Primary thrombocythemia; Essential thrombocytosis
Essential thrombocythemia (ET) is a condition in which the bone marrow produces too many platelets. Platelets are a part of the blood that aids in blood clotting.
ET results from an overproduction of platelets. As these platelets do not work normally, blood clots and bleeding are common problems. Untreated, ET worsens over time.
ET is part of a group of conditions known as myeloproliferative disorders. Others include:
Many people with ET have a mutation of a gene (JAK2, CALR, or MPL).
ET is most common in middle-aged people. It can also be seen in younger people, especially women under age 40.
Symptoms may include any of the following:
If bleeding is a problem, symptoms may include any of the following:
Most of the time, ET is found through blood tests done for other health problems before symptoms appear.
Other tests may include:
If you have life-threatening complications, you may have a treatment called platelet pheresis. It quickly reduces platelets in the blood.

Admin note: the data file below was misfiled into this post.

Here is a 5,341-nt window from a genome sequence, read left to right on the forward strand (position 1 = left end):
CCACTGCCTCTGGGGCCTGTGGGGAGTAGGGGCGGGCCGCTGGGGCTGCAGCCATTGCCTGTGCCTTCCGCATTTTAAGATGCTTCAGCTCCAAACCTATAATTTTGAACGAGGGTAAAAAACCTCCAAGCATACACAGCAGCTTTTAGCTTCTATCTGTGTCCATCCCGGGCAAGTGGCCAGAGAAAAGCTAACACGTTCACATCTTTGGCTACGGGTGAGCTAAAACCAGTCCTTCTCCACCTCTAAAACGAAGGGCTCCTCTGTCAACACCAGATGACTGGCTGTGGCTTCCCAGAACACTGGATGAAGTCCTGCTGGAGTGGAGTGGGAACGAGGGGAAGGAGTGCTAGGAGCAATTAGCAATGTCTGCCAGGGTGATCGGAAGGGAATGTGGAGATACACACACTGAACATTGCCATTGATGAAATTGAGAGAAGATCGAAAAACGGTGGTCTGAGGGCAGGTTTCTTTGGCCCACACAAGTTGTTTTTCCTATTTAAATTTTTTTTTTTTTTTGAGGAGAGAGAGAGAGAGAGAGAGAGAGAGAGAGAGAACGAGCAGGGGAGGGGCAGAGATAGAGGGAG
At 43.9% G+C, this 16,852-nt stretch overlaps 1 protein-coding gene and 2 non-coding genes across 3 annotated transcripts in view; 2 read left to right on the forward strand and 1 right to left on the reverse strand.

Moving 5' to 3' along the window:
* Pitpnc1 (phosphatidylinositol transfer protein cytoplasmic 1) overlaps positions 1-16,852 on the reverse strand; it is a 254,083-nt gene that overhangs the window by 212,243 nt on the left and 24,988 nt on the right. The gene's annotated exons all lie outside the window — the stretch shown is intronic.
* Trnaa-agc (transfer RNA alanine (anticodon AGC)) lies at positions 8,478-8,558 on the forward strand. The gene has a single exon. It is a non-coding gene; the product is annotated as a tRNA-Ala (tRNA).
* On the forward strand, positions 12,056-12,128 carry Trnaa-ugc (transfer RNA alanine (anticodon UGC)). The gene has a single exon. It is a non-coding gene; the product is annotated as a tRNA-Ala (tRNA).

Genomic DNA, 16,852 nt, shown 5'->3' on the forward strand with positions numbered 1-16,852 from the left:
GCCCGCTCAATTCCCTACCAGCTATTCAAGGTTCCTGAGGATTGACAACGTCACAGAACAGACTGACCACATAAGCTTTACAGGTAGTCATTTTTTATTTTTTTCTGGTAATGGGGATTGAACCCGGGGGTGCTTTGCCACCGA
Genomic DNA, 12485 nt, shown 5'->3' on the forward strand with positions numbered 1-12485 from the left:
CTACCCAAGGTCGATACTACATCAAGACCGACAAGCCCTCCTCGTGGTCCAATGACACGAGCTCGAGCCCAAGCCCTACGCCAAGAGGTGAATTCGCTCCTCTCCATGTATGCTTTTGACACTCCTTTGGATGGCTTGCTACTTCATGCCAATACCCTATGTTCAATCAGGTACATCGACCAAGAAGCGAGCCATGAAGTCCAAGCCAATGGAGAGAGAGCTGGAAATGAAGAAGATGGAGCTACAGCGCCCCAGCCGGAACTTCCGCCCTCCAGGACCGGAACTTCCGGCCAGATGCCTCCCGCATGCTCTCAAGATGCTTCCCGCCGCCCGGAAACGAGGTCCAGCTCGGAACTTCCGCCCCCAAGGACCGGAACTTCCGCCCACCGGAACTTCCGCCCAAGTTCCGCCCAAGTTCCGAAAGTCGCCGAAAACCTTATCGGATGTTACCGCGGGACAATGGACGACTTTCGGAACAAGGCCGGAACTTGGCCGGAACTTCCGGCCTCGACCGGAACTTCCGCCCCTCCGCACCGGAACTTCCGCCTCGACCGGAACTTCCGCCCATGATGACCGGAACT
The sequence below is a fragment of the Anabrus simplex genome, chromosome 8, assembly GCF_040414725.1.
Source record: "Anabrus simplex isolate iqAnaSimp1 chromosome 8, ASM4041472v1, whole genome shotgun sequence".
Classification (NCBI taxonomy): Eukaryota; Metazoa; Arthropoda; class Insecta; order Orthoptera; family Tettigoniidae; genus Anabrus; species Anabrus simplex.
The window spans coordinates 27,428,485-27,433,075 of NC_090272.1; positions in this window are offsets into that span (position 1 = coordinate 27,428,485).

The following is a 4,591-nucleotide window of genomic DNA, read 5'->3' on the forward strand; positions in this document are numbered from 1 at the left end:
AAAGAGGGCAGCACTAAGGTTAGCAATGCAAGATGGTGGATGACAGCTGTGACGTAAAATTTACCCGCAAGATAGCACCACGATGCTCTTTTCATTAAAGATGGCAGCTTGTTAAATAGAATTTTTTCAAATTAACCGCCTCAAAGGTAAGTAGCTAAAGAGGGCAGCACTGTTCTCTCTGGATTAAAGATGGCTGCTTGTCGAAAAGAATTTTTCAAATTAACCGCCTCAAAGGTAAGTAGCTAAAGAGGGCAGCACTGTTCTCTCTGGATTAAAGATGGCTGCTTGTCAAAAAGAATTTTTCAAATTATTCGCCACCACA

Long-term, medicines are used to decrease the platelet count to avoid complications. The most common medicines used include hydroxyurea, interferon-alpha, or anagrelide.
Aspirin at a low dose (81 to 100 mg per day) may decrease clotting episodes.
Many people do not need any treatment, but they must be followed closely by their provider.
Outcomes may vary. Most people can go for long periods without complications and have a normal lifespan. In a small number of people, complications from bleeding and blood clots can cause serious problems.
In rare cases, the disease can change into acute leukemia or myelofibrosis.
Complications may include:
Call your provider if:
Gotlib J. Polycythemia vera, essential thrombocythemia, and primary myelofibrosis. In: Goldman L, Schafer AI, eds. Goldman-Cecil Medicine. 26th ed. Philadelphia, PA: Elsevier; 2020:chap 157.
Mascarenhas J, Iancu-Rubin C, Kremyanskaya M, Najfeld V, Hoffman R. Essential thrombocythemia. In: Hoffman R, Benz EJ, Silberstein LE, et al, eds. Hematology: Basic Principles and Practice. 7th ed. Philadelphia, PA: Elsevier; 2018:chap 69.BACK TO TOP
Review Date: 1/19/2021
Reviewed By: Todd Gersten, MD, Hematology/Oncology, Florida Cancer Specialists & Research Institute, Wellington, FL. Review provided by VeriMed Healthcare Network. Also reviewed by David Zieve, MD, MHA, Medical Director, Brenda Conaway, Editorial Director, and the A.D.A.M. Editorial team.
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